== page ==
CHAPTER VII

 

OF HER SOLITUDE, AND THE HERMITAGE WHICH

SHE HAD BUILT IN HER FATHERíS GARDEN, THAT

SHE MIGHT LIVE QUITE SEPARATED FROM MEN

 

SOLITUDE is a sort of paradise to souls that aspire to virtue, either because being solely occupied with the perfections of God, they are raised above the condition of mortals and become quite divine, or on account of the graces which Almighty God then pours out upon them more abundantly, and the familiarity with himself to which He raises them.  As His Spirit is incompatible with that of the world, He is only pleased with solitude, and He reserves His caresses for those who separate themselves from the world to enjoy the sweetness of His conversation.  Thus, speaking of a soul who wishes to keep a close union with Him, he says that he will draw her into solitude, where, being disengaged from creatures, He will speak to her heart; that is, He will converse familiarly with her, to show her the path she must follow to attain heaven.

 

The blessed Rose, while yet a child, felt her self so forcibly drawn to solitude, that she sought the most secret corners of the house, and deprived herself of all those little amusements with which children of her age usually divert themselves, to attend solely to God, and not to interrupt the incredible pleasure she began to feel in her sweet communications with Him.  This desire of being hidden from the eyes of men in order to converse more familiarly with her beloved Spouse, increasing with her age, she made a little hut in her fatherís garden with palm leaves and other branches of trees, and she wove them so carefully, that the sun had great difficulty in penetrating.  She remained there nearly all day; so that it was generally said in the house, ďIf you wish to fine Rose, you must look for her in the garden; that is her bed-room, her table, and her oratory; she could not suffer a greater torment than to be drawn from her retreat to converse with creatures.  She did all she could, by prayers and tears, to prevail upon her mother to allow her some part of the house, where she would not be seen, and no longer oblige her to go with her to the t own.  Though her mother did indulge her to some degree, she still required her, in spite of her repugnance, to go with her sometimes to pay her visits.  One day when she had been ordered to dress smartly on this account, the pulled out of the oven, as she passed, a large stone, which fell so heavily on her foot, that she was obliged to remain at home; for the wound, of which she had been herself the cause, made her walk lame, and gave her great pain.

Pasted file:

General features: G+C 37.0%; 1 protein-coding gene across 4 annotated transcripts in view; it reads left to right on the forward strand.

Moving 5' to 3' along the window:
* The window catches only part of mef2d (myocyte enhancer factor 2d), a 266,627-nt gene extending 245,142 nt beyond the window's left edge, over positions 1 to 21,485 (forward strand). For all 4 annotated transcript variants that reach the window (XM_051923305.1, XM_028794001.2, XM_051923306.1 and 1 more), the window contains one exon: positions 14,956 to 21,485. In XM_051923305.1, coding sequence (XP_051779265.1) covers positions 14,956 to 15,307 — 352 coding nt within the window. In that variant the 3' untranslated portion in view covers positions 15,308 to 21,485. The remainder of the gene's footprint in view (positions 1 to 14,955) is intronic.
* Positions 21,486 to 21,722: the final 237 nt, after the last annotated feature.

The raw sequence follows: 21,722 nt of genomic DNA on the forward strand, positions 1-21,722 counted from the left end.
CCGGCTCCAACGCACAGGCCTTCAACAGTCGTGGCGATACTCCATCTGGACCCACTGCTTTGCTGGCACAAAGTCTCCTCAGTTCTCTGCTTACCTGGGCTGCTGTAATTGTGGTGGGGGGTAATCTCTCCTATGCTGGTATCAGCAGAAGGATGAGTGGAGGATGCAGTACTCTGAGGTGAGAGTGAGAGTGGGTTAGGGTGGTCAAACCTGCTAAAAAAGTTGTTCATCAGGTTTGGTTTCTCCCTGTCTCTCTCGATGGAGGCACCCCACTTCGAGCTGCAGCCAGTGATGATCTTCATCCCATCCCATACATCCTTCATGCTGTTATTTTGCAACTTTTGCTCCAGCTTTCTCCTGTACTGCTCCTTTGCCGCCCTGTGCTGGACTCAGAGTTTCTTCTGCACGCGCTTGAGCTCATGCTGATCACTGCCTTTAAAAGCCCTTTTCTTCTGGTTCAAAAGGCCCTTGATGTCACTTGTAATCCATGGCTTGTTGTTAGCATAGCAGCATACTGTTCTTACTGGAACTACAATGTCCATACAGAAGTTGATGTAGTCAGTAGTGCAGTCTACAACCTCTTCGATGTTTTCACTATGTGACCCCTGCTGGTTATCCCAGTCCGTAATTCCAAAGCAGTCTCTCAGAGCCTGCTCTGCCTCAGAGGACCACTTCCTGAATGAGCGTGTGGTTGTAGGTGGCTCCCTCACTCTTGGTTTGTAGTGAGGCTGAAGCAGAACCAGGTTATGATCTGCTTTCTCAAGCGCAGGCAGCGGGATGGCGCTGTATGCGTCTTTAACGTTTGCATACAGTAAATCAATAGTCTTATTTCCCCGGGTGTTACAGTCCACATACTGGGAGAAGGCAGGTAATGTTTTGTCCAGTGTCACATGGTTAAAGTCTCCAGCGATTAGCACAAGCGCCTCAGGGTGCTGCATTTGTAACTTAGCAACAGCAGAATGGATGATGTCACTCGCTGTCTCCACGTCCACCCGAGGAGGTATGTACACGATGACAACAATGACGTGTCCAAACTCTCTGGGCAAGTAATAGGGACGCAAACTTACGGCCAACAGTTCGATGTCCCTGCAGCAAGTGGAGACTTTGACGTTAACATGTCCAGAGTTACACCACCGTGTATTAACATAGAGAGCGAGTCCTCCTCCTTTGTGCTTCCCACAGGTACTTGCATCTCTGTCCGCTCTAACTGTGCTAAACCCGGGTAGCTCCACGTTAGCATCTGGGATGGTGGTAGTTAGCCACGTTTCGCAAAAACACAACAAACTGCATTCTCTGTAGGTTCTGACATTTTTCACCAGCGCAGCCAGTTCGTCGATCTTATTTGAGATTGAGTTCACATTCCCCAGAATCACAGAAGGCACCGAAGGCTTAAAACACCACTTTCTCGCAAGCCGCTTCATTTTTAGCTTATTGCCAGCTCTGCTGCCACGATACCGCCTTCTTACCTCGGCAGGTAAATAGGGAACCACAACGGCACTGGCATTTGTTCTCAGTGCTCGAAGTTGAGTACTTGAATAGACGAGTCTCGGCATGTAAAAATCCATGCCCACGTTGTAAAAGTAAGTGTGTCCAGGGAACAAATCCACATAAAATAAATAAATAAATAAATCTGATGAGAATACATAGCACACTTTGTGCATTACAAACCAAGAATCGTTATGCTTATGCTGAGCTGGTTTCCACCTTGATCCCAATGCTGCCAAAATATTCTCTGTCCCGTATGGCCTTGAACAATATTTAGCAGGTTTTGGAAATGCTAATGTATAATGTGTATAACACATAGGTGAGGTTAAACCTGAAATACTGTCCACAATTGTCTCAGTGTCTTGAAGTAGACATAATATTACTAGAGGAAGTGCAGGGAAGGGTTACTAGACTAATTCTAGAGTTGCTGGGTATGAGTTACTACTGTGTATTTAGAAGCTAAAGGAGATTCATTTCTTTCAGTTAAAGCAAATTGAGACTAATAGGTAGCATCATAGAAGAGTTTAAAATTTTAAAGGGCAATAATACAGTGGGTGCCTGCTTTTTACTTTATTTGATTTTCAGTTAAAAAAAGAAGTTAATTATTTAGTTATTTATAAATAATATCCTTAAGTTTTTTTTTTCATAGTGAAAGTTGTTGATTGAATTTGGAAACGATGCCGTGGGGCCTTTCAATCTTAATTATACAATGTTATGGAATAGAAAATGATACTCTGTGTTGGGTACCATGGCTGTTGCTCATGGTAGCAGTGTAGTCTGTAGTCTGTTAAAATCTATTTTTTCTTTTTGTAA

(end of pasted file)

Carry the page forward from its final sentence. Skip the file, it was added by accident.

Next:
One reason which contributed greatly to give her an aversion for company was, that the fame of her sanctity being spread over the whole town, she was spoken of in her presence as a person of great sanctity and close union with God; and these praises gave her the more pain, as she was fully persuaded of her misery and unworthiness.  This made her resolve to choose another state of life, to be delivered from this slavery, and to be no longer obliged to follow the fashions and maxims of the world. Foreseeing the difficulties which her mother would oppose to this design, and believing that she should never obtain her consent without a special interposition of Providence, she had recourse to the Blessed Virgin, her ordinary refuge in her necessities, and earnestly entreated her to dispose te mind of her mother to consent to her desire of embracing a more retired life, and to allow her to make profession of a life of devotion, that she might be dispensed from the customs of the world, which she could not endure.  In order to obtain this favor, which she so passionately desired, she begged the father sacristan to put on the neck of the statue of our Lady of the Rosary, a chaplet of coral which she kept in her box, assuring him that he would do her a great kindness, as it was of great consequences to her to gain the favor of the Blessed Virgin, that the Divine Infant whom she held in her arms might become her security for a grace which she fervently solicited from Him.  Though these words were an enigma to the good father, He promised to present her rosary; but as the ladder was not there, he thought no more about it, till Rose, noticing his omission, repeated her petition.  He then immediately sent for a ladder, and in presence of those who were in the chapel, he put the rosary on the image of the Blessed Virgin.

 

Some days later, the chaplet was seen in the divine hands of the Infant Jesus, as if it had been taken from the toddler, as if it had been taken from the mother, expressly to give it to the Son. This prodigy very much surprised those who frequented the church, particularly the father sacristan, who declared that no one had made the exchange, and that it must have been an effect of the power of Almighty God.  Rose herself interpreted it in her favor, and saw it with great delight, knowing by this sign that our Blessed Lady had obtained the favor she had asked, and that Jesus Christ her Divine Son, held this rosary, in order to answer for His blessed mother, and to show her that He had taken upon Himself the execution of her pious design.